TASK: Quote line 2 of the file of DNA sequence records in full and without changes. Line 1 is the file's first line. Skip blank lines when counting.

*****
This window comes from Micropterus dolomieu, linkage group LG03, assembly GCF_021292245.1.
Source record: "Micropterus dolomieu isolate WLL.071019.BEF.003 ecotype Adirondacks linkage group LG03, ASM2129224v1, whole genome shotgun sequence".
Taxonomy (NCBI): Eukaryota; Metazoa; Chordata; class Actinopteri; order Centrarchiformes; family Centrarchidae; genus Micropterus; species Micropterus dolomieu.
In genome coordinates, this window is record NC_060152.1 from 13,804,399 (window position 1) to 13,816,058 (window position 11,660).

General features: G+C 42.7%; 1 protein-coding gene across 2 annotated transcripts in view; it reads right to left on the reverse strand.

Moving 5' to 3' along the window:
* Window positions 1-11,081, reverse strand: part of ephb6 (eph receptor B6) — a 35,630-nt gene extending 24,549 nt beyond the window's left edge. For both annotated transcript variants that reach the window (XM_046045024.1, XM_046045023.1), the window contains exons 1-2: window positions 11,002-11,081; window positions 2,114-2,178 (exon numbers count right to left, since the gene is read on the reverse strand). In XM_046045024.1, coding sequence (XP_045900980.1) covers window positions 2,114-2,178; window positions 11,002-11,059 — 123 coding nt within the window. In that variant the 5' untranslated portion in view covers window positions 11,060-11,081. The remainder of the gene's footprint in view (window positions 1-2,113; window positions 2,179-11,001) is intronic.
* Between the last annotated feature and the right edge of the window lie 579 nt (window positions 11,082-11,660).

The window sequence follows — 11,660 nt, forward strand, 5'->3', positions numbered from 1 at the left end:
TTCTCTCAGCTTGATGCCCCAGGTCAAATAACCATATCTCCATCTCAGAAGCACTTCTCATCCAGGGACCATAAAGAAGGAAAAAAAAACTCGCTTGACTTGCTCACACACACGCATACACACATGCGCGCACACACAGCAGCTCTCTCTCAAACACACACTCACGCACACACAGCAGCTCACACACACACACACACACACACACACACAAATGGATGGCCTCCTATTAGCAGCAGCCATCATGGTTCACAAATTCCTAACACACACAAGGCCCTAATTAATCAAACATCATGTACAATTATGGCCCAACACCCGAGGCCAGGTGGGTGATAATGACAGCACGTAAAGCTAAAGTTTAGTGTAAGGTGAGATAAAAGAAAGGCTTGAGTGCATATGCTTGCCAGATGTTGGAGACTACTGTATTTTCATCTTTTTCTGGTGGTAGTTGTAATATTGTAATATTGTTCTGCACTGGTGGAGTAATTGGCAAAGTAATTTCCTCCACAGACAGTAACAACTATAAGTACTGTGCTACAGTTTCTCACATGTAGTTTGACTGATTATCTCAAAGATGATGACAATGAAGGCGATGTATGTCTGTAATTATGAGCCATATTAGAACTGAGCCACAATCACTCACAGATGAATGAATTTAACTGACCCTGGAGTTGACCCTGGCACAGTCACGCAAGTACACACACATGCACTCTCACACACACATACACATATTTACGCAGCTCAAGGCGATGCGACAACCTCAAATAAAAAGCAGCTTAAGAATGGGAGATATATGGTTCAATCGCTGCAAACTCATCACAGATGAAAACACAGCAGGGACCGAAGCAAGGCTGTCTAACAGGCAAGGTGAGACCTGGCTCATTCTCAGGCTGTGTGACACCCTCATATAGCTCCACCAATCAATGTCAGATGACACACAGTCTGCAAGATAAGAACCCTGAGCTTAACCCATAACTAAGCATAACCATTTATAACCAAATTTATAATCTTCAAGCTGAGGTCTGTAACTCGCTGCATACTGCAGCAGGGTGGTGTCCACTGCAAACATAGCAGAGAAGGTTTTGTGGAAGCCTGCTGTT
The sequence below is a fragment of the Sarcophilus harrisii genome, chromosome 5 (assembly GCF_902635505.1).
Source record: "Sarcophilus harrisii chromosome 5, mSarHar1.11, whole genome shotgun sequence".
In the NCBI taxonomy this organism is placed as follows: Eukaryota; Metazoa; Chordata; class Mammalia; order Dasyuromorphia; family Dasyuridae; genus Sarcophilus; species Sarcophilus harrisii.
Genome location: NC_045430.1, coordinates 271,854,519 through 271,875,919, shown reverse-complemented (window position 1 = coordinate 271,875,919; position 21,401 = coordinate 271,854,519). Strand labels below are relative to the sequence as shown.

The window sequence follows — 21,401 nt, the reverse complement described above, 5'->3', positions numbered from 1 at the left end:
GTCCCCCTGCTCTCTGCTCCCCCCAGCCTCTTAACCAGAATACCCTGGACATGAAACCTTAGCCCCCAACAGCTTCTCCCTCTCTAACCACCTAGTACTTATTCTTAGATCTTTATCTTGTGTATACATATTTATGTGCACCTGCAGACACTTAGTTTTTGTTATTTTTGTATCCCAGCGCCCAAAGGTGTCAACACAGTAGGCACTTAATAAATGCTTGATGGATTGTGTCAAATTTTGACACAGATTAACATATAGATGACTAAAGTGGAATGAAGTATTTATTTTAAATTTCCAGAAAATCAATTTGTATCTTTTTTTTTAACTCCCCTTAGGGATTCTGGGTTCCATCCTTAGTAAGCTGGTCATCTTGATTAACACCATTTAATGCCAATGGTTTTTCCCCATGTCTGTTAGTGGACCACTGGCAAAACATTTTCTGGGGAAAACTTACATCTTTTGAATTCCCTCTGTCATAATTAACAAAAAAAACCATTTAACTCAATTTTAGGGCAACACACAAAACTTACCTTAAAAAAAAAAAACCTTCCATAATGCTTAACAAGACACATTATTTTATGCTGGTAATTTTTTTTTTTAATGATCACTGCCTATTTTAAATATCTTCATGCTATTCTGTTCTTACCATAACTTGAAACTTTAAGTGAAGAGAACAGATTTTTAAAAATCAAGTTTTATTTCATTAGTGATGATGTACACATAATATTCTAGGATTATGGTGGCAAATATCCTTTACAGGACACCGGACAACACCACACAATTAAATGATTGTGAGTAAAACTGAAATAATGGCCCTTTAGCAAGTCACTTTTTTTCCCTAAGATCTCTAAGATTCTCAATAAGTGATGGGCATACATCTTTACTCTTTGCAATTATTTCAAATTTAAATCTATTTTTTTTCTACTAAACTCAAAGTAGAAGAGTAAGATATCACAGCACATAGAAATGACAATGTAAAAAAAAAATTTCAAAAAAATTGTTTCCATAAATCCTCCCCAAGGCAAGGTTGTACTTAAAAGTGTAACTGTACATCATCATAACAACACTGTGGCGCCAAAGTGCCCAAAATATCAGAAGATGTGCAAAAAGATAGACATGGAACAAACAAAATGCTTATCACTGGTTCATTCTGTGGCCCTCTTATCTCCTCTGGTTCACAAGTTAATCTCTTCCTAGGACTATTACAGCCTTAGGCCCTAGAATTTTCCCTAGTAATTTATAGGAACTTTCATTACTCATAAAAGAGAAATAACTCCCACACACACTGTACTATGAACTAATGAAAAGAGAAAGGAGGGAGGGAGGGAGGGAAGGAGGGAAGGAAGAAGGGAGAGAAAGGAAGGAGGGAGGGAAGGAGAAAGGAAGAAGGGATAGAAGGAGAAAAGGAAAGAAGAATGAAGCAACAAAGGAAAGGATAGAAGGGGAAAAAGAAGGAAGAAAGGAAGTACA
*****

Source record: "Micropterus dolomieu isolate WLL.071019.BEF.003 ecotype Adirondacks linkage group LG03, ASM2129224v1, whole genome shotgun sequence".